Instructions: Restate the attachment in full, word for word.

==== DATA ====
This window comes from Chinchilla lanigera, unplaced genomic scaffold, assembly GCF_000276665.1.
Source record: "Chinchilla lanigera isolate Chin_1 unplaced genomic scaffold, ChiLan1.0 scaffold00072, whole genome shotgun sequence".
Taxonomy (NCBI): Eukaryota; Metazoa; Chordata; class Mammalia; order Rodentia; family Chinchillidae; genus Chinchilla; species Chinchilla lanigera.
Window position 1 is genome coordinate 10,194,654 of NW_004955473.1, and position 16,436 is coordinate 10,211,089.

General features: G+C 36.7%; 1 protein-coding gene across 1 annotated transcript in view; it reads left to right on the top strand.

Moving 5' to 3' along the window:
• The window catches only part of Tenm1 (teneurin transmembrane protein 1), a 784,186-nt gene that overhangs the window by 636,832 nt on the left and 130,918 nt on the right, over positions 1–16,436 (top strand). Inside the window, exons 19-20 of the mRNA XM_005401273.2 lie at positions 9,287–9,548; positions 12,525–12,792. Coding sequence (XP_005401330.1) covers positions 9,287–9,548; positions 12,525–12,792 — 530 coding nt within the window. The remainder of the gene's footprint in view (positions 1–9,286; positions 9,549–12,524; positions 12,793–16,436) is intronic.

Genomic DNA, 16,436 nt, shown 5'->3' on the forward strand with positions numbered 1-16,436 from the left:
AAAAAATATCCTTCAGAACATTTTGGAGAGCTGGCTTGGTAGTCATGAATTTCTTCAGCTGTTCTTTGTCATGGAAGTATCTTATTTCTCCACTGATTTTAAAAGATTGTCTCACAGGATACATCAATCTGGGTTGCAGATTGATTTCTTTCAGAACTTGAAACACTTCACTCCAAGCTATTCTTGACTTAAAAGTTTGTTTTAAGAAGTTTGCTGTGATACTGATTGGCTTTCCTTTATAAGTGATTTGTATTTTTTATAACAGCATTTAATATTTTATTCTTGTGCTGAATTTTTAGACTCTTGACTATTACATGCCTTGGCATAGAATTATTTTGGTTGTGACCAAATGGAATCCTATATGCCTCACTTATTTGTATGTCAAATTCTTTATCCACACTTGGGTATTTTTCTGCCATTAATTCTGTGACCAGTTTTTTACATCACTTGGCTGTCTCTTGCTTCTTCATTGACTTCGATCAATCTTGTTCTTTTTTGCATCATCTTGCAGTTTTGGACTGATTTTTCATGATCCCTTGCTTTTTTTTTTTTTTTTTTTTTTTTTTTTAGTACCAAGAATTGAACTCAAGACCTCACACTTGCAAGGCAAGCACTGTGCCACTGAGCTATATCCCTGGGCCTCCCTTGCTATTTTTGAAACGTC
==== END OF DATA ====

This window comes from Chinchilla lanigera, unplaced genomic scaffold, assembly GCF_000276665.1.
Source record: "Chinchilla lanigera isolate Chin_1 unplaced genomic scaffold, ChiLan1.0 scaffold00072, whole genome shotgun sequence".
Taxonomy (NCBI): Eukaryota; Metazoa; Chordata; class Mammalia; order Rodentia; family Chinchillidae; genus Chinchilla; species Chinchilla lanigera.
Window position 1 is genome coordinate 10,194,654 of NW_004955473.1, and position 16,436 is coordinate 10,211,089.

General features: G+C 36.7%; 1 protein-coding gene across 1 annotated transcript in view; it reads left to right on the top strand.

Moving 5' to 3' along the window:
• The window catches only part of Tenm1 (teneurin transmembrane protein 1), a 784,186-nt gene that overhangs the window by 636,832 nt on the left and 130,918 nt on the right, over positions 1–16,436 (top strand). Inside the window, exons 19-20 of the mRNA XM_005401273.2 lie at positions 9,287–9,548; positions 12,525–12,792. Coding sequence (XP_005401330.1) covers positions 9,287–9,548; positions 12,525–12,792 — 530 coding nt within the window. The remainder of the gene's footprint in view (positions 1–9,286; positions 9,549–12,524; positions 12,793–16,436) is intronic.

Genomic DNA, 16,436 nt, shown 5'->3' on the forward strand with positions numbered 1-16,436 from the left:
AAAAAATATCCTTCAGAACATTTTGGAGAGCTGGCTTGGTAGTCATGAATTTCTTCAGCTGTTCTTTGTCATGGAAGTATCTTATTTCTCCACTGATTTTAAAAGATTGTCTCACAGGATACATCAATCTGGGTTGCAGATTGATTTCTTTCAGAACTTGAAACACTTCACTCCAAGCTATTCTTGACTTAAAAGTTTGTTTTAAGAAGTTTGCTGTGATACTGATTGGCTTTCCTTTATAAGTGATTTGTATTTTTTATAACAGCATTTAATATTTTATTCTTGTGCTGAATTTTTAGACTCTTGACTATTACATGCCTTGGCATAGAATTATTTTGGTTGTGACCAAATGGAATCCTATATGCCTCACTTATTTGTATGTCAAATTCTTTATCCACACTTGGGTATTTTTCTGCCATTAATTCTGTGACCAGTTTTTTACATCACTTGGCTGTCTCTTGCTTCTTCATTGACTTCGATCAATCTTGTTCTTTTTTGCATCATCTTGCAGTTTTGGACTGATTTTTCATGATCCCTTGCTTTTTTTTTTTTTTTTTTTTTTTTTTTTAGTACCAAGAATTGAACTCAAGACCTCACACTTGCAAGGCAAGCACTGTGCCACTGAGCTATATCCCTGGGCCTCCCTTGCTATTTTTGAAACGTC